Valentines & Shootings
There are two things "they" say one should never discuss while on a first date: (1) politics and (2) religion. I always make it a point, even on Valentine's Day, to discuss both... assuming we make it to topic 2. These topics can reveal irreconcilable differences, so best to get these out of the way early, no?
In politics, those engaged rarely hold passionate and considered views of every issue; rather most have a few issues they invest in, with some — or one — being decisive. I figure, given yet another mass shooting today, why not discuss an issue revealing irreconcilable differences? The issue of firearm regulation — when expressing support for regulation, the supporting side often just shrug, for it is the decisive voting issue of few. Yet supporter of regulation is blasphemous to the opposing side, as it is the deciding issue for many. Playing it safe is for the pros — so here goes...
San Francisco Regulation Efforts
In 2005, The Board of Supervisors
placed onto the ballot a ban on handguns and the manufacture, distribution, sale and transfer of all firearms and ammunition within the City. It went to the voters as Proposition H
and passed with 58% of the vote. I opposed this measure on grounds that it would be costly to defend and, ultimately, never to be upheld in court. This eventually happened. Every court rejected the measure almost effortlessly, while taxpayers had to pay for costs both for defending the measure and to compensate those who sued to recover their costs, among them a $380,000 settlement San Francisco taxpayers paid to the National Rifle Association
. That our tax money went to the NRA chaps me to this day.
That was 2005. In 2008, the US Supreme Court, in the Heller decision
, ruled that the Second Amendment guarantees an individual's right to possess a firearm unconnected with service in a militia, specifically identifying handguns. While I consider this decision driven more by ideology, thus folly and misguided, it is the law of the land. So any proposed ban like that of 2005 will get nowhere faster than before.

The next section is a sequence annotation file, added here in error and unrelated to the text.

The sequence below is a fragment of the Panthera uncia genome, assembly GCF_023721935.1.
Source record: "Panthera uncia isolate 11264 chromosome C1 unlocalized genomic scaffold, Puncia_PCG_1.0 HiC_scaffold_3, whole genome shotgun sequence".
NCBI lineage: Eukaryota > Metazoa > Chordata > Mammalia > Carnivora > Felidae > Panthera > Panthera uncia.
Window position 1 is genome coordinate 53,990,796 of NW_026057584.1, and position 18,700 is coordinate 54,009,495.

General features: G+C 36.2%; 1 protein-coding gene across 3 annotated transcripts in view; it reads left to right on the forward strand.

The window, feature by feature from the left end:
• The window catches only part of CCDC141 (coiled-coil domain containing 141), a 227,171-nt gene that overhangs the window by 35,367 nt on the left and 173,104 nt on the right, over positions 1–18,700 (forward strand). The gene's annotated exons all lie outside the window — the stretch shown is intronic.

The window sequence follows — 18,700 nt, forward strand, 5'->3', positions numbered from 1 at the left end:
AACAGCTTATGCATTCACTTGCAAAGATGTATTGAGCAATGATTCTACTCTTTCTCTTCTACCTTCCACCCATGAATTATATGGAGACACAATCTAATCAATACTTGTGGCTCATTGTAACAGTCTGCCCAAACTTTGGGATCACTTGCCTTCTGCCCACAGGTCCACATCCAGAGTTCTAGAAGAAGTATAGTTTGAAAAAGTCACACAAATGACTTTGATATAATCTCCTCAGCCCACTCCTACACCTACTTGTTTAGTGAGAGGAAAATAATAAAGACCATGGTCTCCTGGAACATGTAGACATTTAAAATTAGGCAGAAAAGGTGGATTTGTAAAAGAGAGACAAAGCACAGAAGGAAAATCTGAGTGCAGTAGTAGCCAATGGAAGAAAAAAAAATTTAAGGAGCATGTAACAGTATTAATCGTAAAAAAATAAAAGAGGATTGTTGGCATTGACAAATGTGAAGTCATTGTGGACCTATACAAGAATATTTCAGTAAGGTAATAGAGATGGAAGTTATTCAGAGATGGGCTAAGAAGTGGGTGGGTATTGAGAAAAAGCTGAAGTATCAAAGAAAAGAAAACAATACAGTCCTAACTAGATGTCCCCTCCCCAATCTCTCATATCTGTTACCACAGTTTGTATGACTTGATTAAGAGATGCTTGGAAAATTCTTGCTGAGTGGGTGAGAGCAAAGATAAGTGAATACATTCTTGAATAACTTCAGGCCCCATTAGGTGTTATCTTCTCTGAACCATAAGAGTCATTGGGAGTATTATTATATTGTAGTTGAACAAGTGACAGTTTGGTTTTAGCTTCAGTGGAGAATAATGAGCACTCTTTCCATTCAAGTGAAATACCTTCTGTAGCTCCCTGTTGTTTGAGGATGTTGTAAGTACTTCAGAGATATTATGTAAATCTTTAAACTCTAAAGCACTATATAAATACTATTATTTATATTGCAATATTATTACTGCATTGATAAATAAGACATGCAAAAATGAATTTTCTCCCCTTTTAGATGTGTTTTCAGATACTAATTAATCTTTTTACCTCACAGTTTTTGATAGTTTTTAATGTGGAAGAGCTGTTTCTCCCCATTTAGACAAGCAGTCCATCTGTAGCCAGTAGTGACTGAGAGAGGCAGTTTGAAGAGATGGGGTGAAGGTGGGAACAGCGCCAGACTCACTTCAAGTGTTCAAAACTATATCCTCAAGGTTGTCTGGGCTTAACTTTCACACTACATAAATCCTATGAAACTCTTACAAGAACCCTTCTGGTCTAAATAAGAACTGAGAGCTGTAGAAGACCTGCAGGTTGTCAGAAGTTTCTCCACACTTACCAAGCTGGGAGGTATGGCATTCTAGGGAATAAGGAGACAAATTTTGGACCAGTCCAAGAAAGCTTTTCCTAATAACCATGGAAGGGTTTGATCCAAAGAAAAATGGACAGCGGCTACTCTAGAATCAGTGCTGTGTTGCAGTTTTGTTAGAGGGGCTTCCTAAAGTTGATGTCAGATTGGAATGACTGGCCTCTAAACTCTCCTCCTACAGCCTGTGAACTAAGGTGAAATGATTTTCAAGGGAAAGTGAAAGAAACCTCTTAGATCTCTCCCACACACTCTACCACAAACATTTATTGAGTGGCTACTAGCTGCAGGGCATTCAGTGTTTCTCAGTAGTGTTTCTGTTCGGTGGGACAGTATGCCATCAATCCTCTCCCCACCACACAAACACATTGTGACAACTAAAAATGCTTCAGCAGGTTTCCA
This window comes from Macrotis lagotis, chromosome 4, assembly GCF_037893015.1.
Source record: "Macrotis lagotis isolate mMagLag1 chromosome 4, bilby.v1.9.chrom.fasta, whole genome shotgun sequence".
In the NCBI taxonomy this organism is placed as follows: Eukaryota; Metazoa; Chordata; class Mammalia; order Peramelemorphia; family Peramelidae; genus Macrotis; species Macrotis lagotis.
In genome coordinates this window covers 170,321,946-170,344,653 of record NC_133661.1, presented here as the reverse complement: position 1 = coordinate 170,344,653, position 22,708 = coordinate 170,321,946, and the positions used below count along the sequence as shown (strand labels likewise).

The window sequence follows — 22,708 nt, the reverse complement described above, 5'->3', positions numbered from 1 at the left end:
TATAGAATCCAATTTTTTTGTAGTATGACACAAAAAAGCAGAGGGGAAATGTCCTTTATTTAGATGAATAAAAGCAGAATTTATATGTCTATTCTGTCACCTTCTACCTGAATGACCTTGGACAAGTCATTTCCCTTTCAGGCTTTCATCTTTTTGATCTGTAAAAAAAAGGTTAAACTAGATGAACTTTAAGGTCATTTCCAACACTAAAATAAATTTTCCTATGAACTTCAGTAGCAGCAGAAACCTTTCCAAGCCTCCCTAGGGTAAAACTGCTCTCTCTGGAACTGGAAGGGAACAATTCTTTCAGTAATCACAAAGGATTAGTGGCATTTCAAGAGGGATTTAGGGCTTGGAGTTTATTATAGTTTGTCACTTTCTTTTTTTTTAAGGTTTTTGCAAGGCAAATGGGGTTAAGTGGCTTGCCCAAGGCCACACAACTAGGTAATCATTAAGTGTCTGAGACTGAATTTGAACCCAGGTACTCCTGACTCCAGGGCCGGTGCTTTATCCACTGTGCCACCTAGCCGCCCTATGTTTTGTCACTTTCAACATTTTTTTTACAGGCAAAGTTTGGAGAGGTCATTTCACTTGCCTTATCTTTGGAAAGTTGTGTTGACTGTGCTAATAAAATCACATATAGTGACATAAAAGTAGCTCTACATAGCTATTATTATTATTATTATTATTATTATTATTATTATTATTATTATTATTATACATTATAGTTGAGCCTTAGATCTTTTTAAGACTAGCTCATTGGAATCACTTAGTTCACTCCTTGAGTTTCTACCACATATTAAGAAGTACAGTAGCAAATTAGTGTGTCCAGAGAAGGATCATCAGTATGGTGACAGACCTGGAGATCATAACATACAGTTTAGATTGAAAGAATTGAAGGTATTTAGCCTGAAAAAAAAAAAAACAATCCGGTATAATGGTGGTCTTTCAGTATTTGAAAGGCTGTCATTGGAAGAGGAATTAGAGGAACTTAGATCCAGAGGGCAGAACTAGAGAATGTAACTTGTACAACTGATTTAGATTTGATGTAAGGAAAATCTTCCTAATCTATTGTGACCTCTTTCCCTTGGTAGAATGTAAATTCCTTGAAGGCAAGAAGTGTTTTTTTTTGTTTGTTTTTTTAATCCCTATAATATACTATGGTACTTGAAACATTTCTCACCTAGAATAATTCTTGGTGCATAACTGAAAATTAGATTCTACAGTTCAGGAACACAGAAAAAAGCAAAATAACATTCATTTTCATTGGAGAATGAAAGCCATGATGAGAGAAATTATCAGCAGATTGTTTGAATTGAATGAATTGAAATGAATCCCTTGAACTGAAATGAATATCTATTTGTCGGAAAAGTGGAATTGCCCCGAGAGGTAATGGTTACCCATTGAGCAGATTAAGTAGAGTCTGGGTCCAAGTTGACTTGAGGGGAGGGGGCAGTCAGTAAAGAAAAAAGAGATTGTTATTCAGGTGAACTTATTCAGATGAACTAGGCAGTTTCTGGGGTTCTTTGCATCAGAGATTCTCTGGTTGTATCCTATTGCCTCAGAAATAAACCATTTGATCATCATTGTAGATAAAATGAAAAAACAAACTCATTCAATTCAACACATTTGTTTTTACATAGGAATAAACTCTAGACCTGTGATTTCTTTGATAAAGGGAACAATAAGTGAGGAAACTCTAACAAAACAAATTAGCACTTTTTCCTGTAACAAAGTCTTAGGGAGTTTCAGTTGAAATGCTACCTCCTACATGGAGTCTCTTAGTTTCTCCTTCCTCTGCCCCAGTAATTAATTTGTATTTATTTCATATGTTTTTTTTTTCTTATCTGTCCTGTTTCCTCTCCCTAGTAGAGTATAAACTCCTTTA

The point here is that the City has tried to ban firearms, and it was a poorly considered and costly effort. I also disagree with that goal — among other reasons, because banning all firearms in this nation is a non-starter. This is largely because of how a majority of Americans interpret the Second Amendment (an interpretation I happen to reject) along with our culture of firearms.
There is one thought that has been kicking around the bowels of my brain for some time, and the shooting today in Florida brings it back up. While I am not running on this as an issue, and have no plans to make it so, I am no lawyer, so earnest consultation is needed if ever I were to consider developing my thought into a proposal. My discussing this here is intended more as a window for voters into how I think about things... before talking with experts.
More than half of all firearms in this country are owned by some three per cent of the population. Most firearm owners do not own the so-called "assault style" firearms — the go-to weapons system for mass shooters. I grew up with firearms and am not principally opposed to them, however, I do reject the common view of the Second Amendment, and also strongly feel more weapons systems should be included on the list of arms unavailable for civilian ownership. Adding a weapons system to the list does not itself infringe on any rights, given this nation already has a long list of arms unavailable for civilian ownership. That said, to get to my thought, I must first articulate my view of the Second Amendment.
The Second Amendment
As noted above, the most common view regarding the Second Amendment is something I reject; that citizens may keep and bear arms to help keep their government in check — essentially as a threat. Some have proposed to me that it being the second
amendment means it is really important. I scoff here because when the Bill of Rights was proposed, there were twelve amendments, but the first two failed to achieve ratification leading the third proposed amendment being ratified as the First Amendment and the fourth proposed amendment ratified as the Second Amendment. Further, the Constitution is not like how many choose to observe religious texts, where one picks and chooses which parts to believe and live by, and which to ignore. Rather, it is an all or nothing document — no part is more or less important than another, and thus the order of amendments is irrelevant.